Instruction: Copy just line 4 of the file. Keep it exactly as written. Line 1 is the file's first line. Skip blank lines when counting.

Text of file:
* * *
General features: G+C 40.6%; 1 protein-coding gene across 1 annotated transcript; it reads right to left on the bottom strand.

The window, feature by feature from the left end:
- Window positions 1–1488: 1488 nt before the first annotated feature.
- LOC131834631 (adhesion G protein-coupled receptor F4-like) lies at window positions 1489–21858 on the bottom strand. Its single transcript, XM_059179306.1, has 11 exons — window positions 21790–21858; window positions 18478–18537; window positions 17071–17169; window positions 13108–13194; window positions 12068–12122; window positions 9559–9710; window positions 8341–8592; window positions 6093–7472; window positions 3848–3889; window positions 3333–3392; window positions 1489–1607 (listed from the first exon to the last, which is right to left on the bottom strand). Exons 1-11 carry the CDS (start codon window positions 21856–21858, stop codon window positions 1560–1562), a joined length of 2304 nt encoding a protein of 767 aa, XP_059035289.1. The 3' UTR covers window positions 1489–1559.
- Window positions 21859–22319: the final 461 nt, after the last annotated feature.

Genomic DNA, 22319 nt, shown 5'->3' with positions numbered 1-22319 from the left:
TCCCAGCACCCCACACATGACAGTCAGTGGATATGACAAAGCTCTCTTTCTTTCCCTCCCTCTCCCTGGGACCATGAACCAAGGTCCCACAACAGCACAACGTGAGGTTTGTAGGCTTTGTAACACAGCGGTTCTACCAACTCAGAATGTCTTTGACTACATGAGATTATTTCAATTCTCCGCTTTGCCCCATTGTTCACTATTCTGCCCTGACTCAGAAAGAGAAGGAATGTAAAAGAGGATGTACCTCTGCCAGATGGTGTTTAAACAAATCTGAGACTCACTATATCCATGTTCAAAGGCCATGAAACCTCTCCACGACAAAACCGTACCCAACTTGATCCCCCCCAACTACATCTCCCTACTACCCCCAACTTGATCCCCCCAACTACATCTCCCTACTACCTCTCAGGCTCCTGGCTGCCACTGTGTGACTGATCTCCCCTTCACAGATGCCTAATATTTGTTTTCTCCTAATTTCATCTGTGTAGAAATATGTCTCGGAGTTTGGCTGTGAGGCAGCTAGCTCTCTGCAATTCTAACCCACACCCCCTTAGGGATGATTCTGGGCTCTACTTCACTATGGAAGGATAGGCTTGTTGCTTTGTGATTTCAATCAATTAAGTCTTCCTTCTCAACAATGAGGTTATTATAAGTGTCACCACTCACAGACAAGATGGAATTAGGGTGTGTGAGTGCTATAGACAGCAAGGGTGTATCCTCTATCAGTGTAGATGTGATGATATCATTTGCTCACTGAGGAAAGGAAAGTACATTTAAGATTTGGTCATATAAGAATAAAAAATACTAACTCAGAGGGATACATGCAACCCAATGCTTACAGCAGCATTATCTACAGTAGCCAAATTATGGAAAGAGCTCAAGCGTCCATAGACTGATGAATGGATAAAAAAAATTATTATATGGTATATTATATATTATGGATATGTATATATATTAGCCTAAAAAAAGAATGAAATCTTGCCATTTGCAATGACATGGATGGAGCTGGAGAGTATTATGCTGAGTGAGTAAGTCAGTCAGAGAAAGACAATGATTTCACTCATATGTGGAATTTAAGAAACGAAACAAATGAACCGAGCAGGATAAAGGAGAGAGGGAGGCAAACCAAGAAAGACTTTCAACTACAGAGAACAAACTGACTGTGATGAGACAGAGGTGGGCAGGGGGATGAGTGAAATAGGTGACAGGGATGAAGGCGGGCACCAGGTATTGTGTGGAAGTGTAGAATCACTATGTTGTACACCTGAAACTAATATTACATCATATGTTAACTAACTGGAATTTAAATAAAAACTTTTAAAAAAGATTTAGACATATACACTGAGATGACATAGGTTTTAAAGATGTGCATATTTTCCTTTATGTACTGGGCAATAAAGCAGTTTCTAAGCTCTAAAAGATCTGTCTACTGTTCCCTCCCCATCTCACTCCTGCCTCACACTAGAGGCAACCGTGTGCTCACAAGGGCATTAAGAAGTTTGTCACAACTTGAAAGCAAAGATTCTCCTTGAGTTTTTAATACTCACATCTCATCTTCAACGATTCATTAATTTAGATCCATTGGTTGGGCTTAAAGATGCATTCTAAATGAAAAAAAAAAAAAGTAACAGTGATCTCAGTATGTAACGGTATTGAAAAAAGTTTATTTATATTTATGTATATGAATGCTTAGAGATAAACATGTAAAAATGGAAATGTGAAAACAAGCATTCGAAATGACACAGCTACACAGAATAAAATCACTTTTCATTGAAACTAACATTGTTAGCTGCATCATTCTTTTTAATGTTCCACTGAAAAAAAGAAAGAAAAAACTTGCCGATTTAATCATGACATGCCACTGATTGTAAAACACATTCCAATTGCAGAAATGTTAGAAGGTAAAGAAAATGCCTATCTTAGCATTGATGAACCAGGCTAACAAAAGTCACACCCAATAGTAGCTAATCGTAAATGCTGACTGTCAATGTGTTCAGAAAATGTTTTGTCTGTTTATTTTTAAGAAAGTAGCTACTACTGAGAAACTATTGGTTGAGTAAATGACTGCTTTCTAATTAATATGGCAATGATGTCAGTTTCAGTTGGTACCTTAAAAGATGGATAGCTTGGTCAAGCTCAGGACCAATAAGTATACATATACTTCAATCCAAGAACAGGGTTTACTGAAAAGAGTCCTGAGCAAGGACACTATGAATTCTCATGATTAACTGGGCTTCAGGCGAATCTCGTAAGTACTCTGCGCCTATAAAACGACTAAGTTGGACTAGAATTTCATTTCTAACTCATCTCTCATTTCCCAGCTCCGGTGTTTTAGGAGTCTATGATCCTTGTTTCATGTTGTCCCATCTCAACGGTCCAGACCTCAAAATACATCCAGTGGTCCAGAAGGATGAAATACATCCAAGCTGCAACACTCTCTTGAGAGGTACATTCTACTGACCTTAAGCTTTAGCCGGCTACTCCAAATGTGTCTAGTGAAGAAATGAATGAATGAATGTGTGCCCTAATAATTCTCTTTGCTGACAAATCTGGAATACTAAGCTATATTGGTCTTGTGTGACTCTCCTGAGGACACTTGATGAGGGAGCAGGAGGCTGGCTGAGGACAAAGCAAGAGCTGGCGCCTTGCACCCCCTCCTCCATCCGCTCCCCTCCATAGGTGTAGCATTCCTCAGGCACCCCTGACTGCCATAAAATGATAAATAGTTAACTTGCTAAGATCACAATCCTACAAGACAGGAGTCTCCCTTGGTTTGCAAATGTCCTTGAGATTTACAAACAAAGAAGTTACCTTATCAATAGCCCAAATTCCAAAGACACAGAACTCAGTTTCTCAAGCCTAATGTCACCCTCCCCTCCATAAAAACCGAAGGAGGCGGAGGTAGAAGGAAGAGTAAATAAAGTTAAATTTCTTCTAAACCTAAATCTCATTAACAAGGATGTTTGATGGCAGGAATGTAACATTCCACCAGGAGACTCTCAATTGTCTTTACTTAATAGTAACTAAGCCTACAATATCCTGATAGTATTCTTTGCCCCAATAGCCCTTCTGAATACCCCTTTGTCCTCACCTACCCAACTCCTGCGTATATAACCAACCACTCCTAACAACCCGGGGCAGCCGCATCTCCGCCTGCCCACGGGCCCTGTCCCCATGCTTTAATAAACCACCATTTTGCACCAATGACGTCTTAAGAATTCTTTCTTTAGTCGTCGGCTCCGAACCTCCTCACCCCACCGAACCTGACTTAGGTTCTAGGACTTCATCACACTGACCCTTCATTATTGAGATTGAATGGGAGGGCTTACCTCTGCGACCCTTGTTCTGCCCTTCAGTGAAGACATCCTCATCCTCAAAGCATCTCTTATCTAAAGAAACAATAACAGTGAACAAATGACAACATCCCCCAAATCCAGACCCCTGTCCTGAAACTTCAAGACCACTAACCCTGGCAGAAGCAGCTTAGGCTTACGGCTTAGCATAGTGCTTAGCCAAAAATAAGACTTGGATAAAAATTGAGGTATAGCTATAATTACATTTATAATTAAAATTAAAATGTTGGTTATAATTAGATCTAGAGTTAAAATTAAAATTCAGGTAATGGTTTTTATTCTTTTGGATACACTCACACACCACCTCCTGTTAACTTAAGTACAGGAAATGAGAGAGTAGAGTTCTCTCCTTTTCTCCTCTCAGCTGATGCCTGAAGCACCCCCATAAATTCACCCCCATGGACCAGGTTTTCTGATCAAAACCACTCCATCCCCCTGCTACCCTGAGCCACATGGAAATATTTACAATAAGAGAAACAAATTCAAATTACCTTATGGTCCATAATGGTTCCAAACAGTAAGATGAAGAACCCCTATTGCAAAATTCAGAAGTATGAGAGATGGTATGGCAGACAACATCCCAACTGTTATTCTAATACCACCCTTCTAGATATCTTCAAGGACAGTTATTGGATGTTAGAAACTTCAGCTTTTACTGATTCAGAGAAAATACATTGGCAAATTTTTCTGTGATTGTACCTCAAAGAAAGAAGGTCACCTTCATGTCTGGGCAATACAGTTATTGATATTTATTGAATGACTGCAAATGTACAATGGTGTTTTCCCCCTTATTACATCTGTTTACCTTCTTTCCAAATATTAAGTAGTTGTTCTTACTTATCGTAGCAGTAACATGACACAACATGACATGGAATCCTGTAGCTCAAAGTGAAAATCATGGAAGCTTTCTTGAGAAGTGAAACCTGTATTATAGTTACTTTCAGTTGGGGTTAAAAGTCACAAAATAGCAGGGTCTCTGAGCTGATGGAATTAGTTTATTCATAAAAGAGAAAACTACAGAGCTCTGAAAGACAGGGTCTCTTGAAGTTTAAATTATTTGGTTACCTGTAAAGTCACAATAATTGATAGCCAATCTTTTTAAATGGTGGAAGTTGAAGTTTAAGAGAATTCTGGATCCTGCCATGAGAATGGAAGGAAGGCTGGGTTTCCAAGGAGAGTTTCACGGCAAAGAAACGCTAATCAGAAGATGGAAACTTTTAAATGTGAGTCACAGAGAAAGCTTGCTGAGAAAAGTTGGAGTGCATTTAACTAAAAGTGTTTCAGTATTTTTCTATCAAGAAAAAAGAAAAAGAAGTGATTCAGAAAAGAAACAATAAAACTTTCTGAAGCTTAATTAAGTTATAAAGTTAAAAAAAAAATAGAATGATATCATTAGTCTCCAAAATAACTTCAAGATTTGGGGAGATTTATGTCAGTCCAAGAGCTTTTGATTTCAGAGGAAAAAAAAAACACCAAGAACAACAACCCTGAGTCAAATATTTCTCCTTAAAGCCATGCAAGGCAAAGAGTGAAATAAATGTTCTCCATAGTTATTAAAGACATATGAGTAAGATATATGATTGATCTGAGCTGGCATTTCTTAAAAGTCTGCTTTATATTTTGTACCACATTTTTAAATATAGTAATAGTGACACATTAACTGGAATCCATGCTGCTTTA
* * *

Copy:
- LOC131834631 (adhesion G protein-coupled receptor F4-like) lies at window positions 1489–21858 on the bottom strand. Its single transcript, XM_059179306.1, has 11 exons — window positions 21790–21858; window positions 18478–18537; window positions 17071–17169; window positions 13108–13194; window positions 12068–12122; window positions 9559–9710; window positions 8341–8592; window positions 6093–7472; window positions 3848–3889; window positions 3333–3392; window positions 1489–1607 (listed from the first exon to the last, which is right to left on the bottom strand). Exons 1-11 carry the CDS (start codon window positions 21856–21858, stop codon window positions 1560–1562), a joined length of 2304 nt encoding a protein of 767 aa, XP_059035289.1. The 3' UTR covers window positions 1489–1559.